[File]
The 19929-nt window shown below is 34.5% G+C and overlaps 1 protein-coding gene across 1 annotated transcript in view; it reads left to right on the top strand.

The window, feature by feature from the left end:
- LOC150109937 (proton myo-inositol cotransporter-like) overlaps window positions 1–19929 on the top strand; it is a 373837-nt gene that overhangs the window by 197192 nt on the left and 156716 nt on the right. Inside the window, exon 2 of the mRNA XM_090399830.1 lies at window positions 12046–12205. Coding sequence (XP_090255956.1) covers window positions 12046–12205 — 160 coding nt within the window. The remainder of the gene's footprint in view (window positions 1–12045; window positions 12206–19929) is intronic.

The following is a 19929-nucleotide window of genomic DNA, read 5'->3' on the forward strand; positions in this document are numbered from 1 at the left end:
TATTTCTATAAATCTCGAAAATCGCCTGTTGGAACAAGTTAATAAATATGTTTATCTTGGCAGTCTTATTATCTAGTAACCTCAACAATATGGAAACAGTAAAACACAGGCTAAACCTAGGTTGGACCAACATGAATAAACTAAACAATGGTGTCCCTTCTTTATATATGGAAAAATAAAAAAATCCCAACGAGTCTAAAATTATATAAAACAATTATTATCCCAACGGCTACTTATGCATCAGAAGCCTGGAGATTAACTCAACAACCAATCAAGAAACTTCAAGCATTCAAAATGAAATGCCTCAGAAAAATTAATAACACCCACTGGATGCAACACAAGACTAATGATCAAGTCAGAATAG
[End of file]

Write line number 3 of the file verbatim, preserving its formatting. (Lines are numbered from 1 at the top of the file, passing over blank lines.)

- LOC150109937 (proton myo-inositol cotransporter-like) overlaps window positions 1–19929 on the top strand; it is a 373837-nt gene that overhangs the window by 197192 nt on the left and 156716 nt on the right. Inside the window, exon 2 of the mRNA XM_090399830.1 lies at window positions 12046–12205. Coding sequence (XP_090255956.1) covers window positions 12046–12205 — 160 coding nt within the window. The remainder of the gene's footprint in view (window positions 1–12045; window positions 12206–19929) is intronic.